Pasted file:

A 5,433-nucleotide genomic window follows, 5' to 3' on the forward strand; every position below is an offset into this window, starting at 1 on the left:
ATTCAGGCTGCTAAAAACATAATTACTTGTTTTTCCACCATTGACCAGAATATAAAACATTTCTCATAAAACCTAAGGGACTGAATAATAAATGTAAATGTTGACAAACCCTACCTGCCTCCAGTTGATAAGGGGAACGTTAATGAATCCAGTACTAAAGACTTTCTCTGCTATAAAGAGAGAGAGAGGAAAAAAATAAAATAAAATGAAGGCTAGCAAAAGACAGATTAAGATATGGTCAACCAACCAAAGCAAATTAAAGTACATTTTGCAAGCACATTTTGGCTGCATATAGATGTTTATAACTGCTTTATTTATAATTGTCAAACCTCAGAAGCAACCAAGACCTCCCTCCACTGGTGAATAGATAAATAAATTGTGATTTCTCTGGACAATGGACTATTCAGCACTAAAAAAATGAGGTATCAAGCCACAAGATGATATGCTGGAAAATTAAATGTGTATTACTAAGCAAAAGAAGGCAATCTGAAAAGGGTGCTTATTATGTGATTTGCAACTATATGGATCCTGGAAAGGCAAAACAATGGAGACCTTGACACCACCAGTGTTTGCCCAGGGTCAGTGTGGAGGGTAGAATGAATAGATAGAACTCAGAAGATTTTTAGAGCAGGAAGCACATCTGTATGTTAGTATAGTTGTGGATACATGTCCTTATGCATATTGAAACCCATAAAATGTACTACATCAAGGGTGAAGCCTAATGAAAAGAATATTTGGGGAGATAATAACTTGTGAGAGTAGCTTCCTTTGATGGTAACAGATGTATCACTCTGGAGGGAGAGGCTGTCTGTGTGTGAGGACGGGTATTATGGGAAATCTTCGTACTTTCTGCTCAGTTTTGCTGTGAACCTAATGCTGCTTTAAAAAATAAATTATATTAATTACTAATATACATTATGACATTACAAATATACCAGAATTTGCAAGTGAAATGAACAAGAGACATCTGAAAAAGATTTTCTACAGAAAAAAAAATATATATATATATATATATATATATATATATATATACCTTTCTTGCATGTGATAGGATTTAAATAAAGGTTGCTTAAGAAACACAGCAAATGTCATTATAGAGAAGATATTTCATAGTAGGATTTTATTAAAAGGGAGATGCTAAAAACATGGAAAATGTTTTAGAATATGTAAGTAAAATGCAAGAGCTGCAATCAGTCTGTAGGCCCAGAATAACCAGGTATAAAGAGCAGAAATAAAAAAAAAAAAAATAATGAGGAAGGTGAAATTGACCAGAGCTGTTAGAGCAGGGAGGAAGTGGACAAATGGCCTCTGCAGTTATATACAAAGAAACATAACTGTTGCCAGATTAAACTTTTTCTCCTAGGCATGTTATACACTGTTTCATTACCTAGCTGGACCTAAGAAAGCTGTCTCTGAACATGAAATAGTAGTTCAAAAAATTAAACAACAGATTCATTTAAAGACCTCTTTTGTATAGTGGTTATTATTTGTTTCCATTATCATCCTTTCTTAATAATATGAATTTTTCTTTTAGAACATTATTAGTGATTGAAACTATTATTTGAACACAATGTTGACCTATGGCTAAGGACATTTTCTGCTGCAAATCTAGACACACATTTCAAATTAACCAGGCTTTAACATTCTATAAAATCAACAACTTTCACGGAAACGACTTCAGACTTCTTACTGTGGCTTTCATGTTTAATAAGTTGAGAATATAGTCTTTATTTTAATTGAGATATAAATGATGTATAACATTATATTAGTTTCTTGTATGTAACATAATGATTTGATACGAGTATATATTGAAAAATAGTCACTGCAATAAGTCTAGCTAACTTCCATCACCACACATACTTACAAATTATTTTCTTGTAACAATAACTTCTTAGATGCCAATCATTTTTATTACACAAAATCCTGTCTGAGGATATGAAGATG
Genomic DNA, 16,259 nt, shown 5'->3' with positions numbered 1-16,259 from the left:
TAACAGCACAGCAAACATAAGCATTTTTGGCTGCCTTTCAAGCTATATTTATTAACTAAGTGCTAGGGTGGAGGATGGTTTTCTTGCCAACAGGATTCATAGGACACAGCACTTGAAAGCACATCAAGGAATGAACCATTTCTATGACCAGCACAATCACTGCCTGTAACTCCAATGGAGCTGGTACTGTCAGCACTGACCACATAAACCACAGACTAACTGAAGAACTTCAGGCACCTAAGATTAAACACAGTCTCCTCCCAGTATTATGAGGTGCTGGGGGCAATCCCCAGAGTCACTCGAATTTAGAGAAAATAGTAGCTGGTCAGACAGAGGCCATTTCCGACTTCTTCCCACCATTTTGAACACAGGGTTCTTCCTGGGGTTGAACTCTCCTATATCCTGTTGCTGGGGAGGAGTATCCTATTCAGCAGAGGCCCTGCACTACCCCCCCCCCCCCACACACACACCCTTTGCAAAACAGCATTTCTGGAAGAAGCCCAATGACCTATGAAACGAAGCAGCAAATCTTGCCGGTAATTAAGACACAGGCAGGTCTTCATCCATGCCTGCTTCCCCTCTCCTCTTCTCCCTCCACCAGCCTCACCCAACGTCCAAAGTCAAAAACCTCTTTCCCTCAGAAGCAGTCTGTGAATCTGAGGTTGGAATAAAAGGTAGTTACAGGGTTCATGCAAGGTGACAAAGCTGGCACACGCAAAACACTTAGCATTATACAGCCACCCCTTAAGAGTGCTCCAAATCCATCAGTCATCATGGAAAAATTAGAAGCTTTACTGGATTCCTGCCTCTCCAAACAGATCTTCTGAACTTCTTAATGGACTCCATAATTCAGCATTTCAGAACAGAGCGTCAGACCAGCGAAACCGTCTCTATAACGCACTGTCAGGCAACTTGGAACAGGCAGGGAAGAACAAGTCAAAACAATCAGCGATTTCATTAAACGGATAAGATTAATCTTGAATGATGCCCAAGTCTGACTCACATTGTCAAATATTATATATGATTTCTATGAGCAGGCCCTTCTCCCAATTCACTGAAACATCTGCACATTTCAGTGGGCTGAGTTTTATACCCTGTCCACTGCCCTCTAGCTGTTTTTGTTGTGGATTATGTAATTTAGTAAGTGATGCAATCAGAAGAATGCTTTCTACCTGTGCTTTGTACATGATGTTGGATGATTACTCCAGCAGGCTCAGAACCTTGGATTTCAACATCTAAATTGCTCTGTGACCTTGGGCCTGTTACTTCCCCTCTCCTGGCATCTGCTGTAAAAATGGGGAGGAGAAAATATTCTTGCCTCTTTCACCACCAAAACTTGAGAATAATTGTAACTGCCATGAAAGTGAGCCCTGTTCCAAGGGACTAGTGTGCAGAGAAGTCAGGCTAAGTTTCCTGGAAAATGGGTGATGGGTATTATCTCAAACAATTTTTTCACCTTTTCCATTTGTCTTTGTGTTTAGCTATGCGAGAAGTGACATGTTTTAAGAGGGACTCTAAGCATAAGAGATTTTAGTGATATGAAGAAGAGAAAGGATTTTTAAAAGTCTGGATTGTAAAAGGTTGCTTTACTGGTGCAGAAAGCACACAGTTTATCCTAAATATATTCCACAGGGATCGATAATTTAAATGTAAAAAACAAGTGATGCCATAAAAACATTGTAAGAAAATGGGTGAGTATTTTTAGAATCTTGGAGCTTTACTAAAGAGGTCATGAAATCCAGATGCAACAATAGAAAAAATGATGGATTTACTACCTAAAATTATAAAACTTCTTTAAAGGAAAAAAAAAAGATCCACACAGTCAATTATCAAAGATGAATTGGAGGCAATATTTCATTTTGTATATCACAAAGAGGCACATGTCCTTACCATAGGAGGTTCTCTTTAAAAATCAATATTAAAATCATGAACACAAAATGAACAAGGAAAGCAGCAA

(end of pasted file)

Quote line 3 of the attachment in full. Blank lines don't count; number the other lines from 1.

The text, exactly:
Genomic DNA, 16,259 nt, shown 5'->3' with positions numbered 1-16,259 from the left: